As soon as the cast iron pan is hot, I sauté the onions and garlic, followed by the ground pork.  When the meat has given up most of its liquid, pour in the beaten eggs.  Stir lightly so that the egg goes underneath.  Scatter the sliced tomatoes and torn leaves, press down slightly.

Sprinkle with the grated parmesan.  Top with the sandwich cheese.  Sprinkle the shredded mozzarella and cheddar cheese on top.

Place the pan in the preheated 375*F oven and bake about 18 minutes, until the egg is fully cooked and the top is lightly browned.

Serve and enjoy hot!

 

Advertisements

“Benedict Muffinbatch”

Reposting a favorite…

Friend T has christened this recipe – Benedict Muffinbatch.

I suppose the inspiration came from it being similar to Eggs Benedict, but that it is radically not… combined with a wonderful play on the name of a favorite British actor playing the character of Sherlock Holmes.

But, yes, it is a variation on the same theme… something on top of an English muffin!

This time, I got inspiration from one of the breakfast items of my favorite coffee and tea cafe… Salmon Scramble… although their version is on a rosemary focaccia.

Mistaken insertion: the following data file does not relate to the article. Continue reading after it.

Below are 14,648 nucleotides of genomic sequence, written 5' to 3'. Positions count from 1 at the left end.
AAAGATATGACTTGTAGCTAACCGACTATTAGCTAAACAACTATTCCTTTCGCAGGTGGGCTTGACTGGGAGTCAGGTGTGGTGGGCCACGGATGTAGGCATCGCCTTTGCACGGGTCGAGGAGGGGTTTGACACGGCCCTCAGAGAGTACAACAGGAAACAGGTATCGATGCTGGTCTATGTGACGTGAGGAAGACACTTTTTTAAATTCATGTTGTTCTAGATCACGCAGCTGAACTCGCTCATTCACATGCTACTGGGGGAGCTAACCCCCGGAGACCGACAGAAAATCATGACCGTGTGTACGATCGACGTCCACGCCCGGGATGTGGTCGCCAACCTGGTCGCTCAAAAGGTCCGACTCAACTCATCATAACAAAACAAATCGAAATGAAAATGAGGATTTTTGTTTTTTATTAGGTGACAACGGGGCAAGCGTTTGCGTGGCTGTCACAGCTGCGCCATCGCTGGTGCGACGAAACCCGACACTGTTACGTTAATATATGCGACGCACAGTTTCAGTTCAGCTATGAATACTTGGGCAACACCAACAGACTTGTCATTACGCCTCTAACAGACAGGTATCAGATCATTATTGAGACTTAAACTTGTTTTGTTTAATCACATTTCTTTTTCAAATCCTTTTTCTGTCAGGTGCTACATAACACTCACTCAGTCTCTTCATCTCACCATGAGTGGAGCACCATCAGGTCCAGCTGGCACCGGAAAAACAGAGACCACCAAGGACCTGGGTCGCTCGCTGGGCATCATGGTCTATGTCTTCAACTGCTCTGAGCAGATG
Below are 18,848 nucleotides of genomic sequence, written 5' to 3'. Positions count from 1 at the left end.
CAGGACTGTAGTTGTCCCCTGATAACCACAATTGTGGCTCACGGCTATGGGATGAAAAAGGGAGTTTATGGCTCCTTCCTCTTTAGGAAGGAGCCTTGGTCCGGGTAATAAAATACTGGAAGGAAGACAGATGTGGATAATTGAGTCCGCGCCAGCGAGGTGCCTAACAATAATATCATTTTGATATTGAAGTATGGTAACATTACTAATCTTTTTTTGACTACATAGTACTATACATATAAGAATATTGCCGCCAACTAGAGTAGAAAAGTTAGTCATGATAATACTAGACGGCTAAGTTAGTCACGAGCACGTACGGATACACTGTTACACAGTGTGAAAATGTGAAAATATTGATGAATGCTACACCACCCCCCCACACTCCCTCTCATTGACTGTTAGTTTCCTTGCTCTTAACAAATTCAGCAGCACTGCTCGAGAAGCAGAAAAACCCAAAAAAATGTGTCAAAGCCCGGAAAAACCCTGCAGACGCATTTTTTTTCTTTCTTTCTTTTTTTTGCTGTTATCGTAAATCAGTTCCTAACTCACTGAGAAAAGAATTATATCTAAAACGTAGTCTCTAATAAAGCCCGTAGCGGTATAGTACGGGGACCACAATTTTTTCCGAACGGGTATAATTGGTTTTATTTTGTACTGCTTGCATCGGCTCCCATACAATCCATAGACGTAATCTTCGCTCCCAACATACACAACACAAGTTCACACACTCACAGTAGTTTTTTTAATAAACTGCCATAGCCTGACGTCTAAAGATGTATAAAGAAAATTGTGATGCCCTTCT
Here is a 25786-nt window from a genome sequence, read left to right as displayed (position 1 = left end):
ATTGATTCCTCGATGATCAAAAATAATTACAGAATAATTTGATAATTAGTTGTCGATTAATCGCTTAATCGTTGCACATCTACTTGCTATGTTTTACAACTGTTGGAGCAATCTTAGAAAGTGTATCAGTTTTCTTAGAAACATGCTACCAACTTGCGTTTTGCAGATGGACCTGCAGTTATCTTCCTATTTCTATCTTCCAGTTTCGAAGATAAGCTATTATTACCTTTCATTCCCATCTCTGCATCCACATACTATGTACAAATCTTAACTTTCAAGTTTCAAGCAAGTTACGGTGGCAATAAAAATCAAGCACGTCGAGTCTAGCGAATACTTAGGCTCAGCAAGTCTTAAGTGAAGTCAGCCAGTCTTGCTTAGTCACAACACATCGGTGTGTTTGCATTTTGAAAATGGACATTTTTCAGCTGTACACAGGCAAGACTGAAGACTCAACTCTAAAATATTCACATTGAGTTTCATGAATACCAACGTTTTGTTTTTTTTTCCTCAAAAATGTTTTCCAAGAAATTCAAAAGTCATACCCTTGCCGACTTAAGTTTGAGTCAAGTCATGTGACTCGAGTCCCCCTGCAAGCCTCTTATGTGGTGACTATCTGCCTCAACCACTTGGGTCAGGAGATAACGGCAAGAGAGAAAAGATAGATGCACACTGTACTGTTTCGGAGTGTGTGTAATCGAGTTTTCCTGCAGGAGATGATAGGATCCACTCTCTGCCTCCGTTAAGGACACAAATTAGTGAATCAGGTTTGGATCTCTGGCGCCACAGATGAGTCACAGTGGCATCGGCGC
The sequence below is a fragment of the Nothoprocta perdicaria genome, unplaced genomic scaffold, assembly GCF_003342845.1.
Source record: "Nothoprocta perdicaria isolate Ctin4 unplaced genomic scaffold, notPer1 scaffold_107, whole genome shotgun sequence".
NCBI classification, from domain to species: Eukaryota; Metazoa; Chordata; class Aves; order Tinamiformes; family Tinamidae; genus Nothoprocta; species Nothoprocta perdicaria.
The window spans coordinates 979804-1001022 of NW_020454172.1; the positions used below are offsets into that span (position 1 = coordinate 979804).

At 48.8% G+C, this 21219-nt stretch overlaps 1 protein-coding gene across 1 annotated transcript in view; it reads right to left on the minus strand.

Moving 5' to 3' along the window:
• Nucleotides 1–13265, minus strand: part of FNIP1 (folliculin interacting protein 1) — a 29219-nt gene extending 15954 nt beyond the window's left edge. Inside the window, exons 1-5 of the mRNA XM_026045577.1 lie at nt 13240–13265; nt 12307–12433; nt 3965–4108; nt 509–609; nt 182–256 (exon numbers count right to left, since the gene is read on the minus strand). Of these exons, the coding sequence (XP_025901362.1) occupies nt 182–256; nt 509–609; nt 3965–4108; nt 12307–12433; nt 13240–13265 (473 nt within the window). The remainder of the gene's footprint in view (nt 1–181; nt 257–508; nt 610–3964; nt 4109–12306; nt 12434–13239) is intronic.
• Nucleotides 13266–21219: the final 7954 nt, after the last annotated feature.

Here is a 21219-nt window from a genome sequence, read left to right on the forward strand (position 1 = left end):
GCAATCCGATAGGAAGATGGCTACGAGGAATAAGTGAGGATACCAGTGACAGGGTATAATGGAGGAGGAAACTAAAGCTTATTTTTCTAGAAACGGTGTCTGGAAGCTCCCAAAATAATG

Toast an English muffin and spread lots of cream cheese over the top. Layer on 2 to 3 pieces of smoked salmon (or as many as you like!) then top with scrambled eggs. Drizzle dill sauce over and sprinkle cayenne pepper on top.

Enjoy! Hubby sure did!

Soy Sauce Fried Eggs

Anyone for a fancy breakfast?

Hubby was.

His favorite breakfast item?  Eggs.

So that’s what he had… fancy eggs…

2 fresh eggs
1 piece century egg, cut up
1 tablespoon good quality light soya sauce
1 tablespoon water (or more, to taste)
1/2 teaspoon sesame oil

Fry the fresh eggs, sunny-side up.  Transfer to a serving dish (not a flat one!).  Top with the chopped century egg.

Add the soy sauce and water to the pan.  Heat until just boiling.  Add sesame oil.  Pour over the eggs.  Serve hot!  Fantastic with rice!

 

 

Breakfast Frittata